Could a quantum computer help future road trips?

—by Jacinta May

You may have heard of the problem of the Travelling Salesman.  A travelling salesperson is given a list of cities and the distances between each pair of cities.  They are then tasked with figuring out:

What is the shortest possible route that visits each city once (and only once) and then returns to the original city?

You can imagine that this dilemma chimes very closely with what our road-trippers were challenged with when mapping out our route.  However, our road-trippers have an approach at their disposal that our poor salesperson does not—quantum computation.

Could a quantum computer really help our road-trippers out?

The quandary may appear a simple statement, but do not be deceived.  The salesperson’s task is no mean feat; in fact, the problem is so complex that it has stumped even the most powerful classical supercomputers on the planet.

This is because the problem of the travelling salesman belongs to a particular class of problems in combinatorial optimisation—the NP-Hard problems.  The solution to an NP-Hard problem can only be verified in polynomial time (this means that for a problem with n cities, the solution may be verified with fewer than nk tries at it), as opposed to a so-called P-problem, which can actually be solved in polynomial time.  Naturally, P-problems are much less complicated and are easily handled by classical computers every day.

NP-problems are incredibly complex, but are also of vital importance in the field of computer science.  Finding an algorithm that can solve NP-problems in polynomial time represents a Holy Grail for computing research, as solving one NP-problem will open the door to solving the thousands of other complex problems within the NP-family.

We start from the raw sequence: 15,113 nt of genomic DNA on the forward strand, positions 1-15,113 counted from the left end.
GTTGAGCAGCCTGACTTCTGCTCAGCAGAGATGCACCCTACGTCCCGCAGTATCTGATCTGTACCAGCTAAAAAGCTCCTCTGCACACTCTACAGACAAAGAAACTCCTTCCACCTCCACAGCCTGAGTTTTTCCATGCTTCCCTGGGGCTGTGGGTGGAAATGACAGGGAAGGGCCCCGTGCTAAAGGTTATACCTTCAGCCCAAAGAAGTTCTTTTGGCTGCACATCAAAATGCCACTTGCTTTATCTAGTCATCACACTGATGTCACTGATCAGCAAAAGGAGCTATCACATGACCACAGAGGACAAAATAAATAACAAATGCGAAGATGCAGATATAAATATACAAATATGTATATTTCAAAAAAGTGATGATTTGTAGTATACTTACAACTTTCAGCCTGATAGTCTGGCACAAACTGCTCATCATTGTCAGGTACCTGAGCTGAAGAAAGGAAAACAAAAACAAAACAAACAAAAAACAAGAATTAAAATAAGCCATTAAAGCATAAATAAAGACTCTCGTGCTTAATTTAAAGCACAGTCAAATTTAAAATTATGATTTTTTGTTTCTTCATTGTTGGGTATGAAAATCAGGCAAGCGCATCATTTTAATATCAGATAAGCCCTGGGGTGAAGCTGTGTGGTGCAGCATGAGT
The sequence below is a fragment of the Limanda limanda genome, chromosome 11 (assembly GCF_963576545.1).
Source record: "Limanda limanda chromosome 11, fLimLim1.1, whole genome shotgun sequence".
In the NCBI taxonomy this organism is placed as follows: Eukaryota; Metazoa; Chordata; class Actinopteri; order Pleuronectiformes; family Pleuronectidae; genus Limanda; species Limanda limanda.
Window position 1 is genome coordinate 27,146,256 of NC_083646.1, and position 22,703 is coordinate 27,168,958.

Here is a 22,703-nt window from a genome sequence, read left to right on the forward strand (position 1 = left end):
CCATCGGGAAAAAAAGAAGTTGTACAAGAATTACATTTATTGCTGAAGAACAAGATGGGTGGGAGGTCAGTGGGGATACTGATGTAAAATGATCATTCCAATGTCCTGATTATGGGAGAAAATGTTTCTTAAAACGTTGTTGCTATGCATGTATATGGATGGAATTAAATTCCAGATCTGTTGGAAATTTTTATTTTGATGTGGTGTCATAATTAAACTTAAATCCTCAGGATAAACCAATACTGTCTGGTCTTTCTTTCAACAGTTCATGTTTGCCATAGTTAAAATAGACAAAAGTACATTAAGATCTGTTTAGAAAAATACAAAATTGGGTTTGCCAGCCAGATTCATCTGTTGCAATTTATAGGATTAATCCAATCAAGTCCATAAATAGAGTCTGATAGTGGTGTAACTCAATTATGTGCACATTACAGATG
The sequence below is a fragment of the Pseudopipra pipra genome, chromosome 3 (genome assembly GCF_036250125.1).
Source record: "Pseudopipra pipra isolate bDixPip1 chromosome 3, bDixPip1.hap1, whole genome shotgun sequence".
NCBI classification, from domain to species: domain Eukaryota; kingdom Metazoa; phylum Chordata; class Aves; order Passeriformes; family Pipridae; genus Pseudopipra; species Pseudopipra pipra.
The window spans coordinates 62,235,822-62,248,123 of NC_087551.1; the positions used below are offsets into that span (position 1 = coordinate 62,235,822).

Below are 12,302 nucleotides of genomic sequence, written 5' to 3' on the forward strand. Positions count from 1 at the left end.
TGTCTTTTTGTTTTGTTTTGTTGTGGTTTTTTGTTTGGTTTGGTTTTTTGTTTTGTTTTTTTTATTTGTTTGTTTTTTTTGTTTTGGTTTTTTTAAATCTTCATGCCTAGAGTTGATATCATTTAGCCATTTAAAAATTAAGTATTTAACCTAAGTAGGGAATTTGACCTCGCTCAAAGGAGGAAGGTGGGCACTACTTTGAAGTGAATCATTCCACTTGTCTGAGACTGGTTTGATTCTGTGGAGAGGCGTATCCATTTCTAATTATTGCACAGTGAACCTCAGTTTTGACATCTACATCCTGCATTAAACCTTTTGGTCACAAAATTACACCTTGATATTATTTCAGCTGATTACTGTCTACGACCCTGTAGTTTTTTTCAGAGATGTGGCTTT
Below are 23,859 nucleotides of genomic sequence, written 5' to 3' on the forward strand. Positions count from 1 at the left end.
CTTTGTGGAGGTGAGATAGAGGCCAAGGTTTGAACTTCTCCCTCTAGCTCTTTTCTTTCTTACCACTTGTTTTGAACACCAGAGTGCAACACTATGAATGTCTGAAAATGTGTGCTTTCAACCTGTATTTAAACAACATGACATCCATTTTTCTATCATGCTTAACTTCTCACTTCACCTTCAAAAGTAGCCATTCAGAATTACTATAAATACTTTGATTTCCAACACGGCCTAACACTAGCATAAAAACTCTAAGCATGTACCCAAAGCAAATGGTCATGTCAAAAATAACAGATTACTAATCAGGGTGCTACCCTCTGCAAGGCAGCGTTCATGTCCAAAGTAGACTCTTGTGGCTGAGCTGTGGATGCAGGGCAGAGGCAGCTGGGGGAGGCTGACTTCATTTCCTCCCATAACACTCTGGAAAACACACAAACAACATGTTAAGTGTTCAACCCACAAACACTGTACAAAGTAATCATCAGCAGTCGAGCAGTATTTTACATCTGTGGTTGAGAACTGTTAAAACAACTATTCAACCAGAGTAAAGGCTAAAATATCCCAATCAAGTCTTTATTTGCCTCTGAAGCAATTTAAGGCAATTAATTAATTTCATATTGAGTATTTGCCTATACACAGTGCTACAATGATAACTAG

Why are quantum computers being used to attack these problems?

Well, the very nature of quantum computing allows for a very different approach to finding solutions.  Using the strangeness of quantum mechanics, a quantum computer has ability to perform certain tasks at an exponentially faster rate than classical computers.

It is important to note that quantum computers may very well never be able to solve the Travelling Salesman Problem in polynomial time.  But the possibilities of their problem-solving capabilities will have much further reach than the current threshold of what classical computers can achieve.

So, our road-trippers may be unable to delegate the logistical tangle of scheduling to a quantum computer just yet.  Although, perhaps next year, they (paying due diligence to our quantum research) will be able to rely on the strangeness of quantum mechanics for enhanced precision GPS technology to ensure we don’t get lost as we implement our very own solution of the Travelling Salesman Problem!